Movie stars and celebrities in China can make as much as or more than their Hollywood counterparts. The Chinese government is not happy about that. So officials moved this week to cap how much A-listers can make, citing potential damage to a fast-growing movie industry.
The country’s largest studios said they would follow strict pay limits for actors, while new reports reveal that models, sports stars and other prominent personalities are also being targeted by investigators.
Beijing may soon get its wish of steeply reducing the pay earned by China’s biggest movie stars, booming market forces be damned.
China’s largest video sites iQiyi, Youku and Tencent Video signed a joint pledge over the weekend promising to limit the pay of television actors to a maximum of 1 million yuan ($145,000) per episode and 50 million yuan ($7.25 million) for an entire season, regardless of its length.
The document also stated that signees would follow a recent government directive designed to sharply curtail the remuneration of movie stars. The new guidelines, issued by China’s media regulator in June, stipulate that the total pay for a movie’s cast should not exceed 40 percent of the budget and that individual actors cannot take home more than 70 percent of the total pay that goes to the cast.
Six prominent TV production companies — including New Classic Media, Ciwen Media and Huace Media — were among the initial signees of the joint statement. But by the end of the weekend, dozens more Chinese production studios had joined the pledge. The signees now include such leading companies as Huayi Brothers Media, Bona Film Group, Jackie Chan’s Talent International and Le Vision, along with lesser known outfits based across the country.
The changes follow the very public tax evasion scandal that engulfed the Chinese entertainment industry earlier this summer, when a prominent TV host leaked documents demonstrating an alleged tax-dodge scheme by an unnamed major star. The materials were said to reveal the widely used practice of “yin-yang contracting,” whereby production companies provide actors with two sets of pay contracts: one small one to submit to the tax authorities, and a second revealing the star’s much larger true pay.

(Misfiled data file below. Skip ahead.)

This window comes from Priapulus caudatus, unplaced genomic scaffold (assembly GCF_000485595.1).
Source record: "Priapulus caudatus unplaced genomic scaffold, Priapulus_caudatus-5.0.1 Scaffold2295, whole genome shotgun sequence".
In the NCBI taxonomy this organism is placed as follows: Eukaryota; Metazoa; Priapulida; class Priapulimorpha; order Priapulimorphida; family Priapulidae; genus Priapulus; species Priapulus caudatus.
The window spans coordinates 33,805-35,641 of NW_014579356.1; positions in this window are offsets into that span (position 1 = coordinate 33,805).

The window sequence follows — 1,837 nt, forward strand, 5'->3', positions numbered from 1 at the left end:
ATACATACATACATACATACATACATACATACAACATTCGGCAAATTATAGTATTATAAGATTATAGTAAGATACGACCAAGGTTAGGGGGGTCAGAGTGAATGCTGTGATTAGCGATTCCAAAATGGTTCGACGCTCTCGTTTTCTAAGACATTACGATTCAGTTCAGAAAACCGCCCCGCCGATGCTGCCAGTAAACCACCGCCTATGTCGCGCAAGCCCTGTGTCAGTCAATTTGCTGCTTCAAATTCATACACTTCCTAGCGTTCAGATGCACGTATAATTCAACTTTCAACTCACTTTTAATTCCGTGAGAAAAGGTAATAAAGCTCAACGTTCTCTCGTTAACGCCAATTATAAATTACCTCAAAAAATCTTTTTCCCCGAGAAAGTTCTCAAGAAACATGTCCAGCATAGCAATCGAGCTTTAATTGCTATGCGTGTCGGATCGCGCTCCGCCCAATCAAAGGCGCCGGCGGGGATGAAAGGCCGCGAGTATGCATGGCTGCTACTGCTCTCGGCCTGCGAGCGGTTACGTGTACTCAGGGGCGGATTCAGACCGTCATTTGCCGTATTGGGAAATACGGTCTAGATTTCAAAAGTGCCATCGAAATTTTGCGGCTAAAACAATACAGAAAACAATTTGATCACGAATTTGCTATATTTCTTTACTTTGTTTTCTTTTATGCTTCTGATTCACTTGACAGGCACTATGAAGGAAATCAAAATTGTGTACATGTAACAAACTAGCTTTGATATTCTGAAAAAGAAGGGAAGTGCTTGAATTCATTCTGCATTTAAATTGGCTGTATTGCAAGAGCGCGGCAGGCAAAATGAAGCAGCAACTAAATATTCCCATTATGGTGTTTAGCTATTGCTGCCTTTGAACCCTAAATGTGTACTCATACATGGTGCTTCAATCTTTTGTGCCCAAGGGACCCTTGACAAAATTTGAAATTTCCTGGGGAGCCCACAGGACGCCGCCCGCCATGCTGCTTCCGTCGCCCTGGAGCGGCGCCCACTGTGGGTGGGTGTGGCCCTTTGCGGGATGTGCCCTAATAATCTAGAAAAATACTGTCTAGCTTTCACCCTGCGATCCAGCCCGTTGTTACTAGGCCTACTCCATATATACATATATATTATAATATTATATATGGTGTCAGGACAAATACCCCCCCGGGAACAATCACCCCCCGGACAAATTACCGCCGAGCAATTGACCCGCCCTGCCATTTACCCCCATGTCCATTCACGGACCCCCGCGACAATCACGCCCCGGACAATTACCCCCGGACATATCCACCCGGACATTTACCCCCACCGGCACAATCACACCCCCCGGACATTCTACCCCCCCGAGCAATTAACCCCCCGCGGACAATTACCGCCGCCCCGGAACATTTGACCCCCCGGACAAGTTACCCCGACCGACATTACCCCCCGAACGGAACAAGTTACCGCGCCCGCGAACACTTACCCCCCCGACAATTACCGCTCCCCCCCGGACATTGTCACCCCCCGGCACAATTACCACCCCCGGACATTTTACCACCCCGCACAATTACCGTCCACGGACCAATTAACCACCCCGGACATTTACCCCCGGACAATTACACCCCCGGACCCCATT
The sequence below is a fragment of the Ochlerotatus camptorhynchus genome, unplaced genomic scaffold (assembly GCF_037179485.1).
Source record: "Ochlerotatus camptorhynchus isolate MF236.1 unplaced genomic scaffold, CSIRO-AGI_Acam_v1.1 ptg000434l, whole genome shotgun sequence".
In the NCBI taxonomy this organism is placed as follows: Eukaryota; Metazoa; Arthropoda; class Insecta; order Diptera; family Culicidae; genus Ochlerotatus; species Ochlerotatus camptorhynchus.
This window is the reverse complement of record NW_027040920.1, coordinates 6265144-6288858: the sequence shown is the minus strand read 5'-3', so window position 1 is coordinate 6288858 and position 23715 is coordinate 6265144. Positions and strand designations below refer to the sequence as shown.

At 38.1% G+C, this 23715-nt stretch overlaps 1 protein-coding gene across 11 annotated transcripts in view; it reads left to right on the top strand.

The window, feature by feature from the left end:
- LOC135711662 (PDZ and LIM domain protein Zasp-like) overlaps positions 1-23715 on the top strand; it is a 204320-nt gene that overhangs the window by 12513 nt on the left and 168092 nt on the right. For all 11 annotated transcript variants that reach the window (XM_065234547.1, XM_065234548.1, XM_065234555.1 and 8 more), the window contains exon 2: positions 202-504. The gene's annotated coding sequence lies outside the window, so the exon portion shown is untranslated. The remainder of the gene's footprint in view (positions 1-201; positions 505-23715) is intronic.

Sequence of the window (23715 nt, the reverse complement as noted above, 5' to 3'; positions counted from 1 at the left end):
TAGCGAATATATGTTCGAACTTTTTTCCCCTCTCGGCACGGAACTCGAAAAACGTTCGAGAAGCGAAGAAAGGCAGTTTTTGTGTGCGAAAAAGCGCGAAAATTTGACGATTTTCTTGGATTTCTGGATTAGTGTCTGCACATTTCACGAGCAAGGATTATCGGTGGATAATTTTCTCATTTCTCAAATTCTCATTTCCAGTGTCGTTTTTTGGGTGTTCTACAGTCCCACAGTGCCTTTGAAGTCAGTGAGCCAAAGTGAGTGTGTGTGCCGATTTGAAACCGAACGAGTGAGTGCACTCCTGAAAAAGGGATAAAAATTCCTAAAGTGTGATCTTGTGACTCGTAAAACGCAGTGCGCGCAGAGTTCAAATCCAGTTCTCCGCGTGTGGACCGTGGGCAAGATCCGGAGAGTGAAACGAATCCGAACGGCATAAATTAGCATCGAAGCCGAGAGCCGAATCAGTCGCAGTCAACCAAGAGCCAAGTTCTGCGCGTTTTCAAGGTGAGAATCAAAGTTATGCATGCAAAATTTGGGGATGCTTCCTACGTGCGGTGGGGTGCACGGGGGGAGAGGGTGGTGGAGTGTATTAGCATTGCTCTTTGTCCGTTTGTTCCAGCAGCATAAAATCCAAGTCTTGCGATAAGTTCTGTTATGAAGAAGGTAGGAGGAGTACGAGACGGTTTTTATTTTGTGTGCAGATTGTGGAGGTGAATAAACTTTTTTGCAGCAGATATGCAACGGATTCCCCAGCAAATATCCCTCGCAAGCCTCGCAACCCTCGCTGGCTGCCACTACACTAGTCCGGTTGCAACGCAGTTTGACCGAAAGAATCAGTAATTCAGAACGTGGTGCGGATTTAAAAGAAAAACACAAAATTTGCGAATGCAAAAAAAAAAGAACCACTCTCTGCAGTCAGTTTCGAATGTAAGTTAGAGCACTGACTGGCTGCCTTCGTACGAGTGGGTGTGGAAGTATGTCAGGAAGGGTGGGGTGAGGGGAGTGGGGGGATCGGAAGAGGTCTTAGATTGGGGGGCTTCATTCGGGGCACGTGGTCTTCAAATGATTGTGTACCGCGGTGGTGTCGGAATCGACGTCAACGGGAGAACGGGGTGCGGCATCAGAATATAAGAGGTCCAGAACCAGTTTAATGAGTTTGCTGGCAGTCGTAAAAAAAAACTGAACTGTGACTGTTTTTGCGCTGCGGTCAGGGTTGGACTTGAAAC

The public outcry that followed the leaks prompted China’s tax authorities to launch a series of investigations. On Monday, The South China Morning Post, citing several unnamed sources, reported that the inquiry had been expanded into a coordinated crackdown on both tax evasion and offshore money transfers by Chinese celebrities. The authorities have also widened their net beyond film and TV stars and are now looking into the pay and international money transfers of models, sports stars and other famous personalities, it said.
Analysts say the crackdown jives with several government priorities: a general tightening of the tax system, the suppression of capital flight offshore and the ongoing crackdown on public displays of decadence and conspicuous consumption launched by Xi Jinping’s administration in 2012.
The new promise from China’s top video services and movie studios to march along with the orders has prompted a mixed response from industry figures. Some have voiced skepticism that government-mandated pay caps can be an effective mechanism in China’s fast-growing commercial entertainment industry.
China’s box office has grown by an average annual rate of more than 25 percent for over a decade, and ticket sales jumped 16 percent in the first half of 2018.
“Imagine if Trump cut the pay of Beyonce, Kobe Bryant and Tom Cruise,” wrote one film executive in a private post to followers on WeChat. “Soon there would be a lot less cultural output from Hollywood and fewer revenue for the government to tax.”
Many others in the industry have expressed support for the agreement, however, arguing that the high fees demanded by Chinese stars had gotten out of control and made casting unduly onerous.
The growth of the Chinese entertainment market — where the box office has tripled in size over the past five years — has led to an explosion of opportunity and a dearth of pedigreed talent to meet the new demand. With the industry short on both established A-list actors and experienced producers capable of packaging projects for new names, a feeding frenzy-like atmosphere emerged around proved stars, as China’s legions of neophyte film bosses looked to lock down names that could give their investors confidence. Film producers also have had to compete for actors’ time amid an increase in high-paying advertising spots and lucrative reality TV appearances.
Prior to the new pact, pay for A-list stars was known to commonly eat up as much as 50-80 percent of a film’s full production budget. Beijing News estimated in a report Sunday that more than 50 Chinese TV stars could expect to see their pay reduced as the new caps go into effect.
Actress Fan Bingbing, widely touted as China’s highest-paid female star, has been dogged all summer by reports claiming that she was the actor in question in the original June leak. Fan — best known in Hollywood as Blink in X-Men: Days of Future Past and her upcoming lead role in Jessica Chastain’s action film 355 — forcefully denied the allegations; but an ongoing three-week absence of activity on her official social media accounts prompted reports in the Hong Kong tabloids that she had been hit with a three-year government ban from acting. Her name also reportedly has been removed from the promotional materials on the upcoming Chinese war film Unbreakable Spirit, co-starring Bruce Willis and Adrien Brody.
Despite a strong summer at the Chinese box office, an uneasy mood has gripped entertainment industry investors since June. Shares in China’s 11 publicly listed movie studios have plunged by an average of 17.9 percent over the month-plus since the imbroglio began, according to an estimate from the SCMP.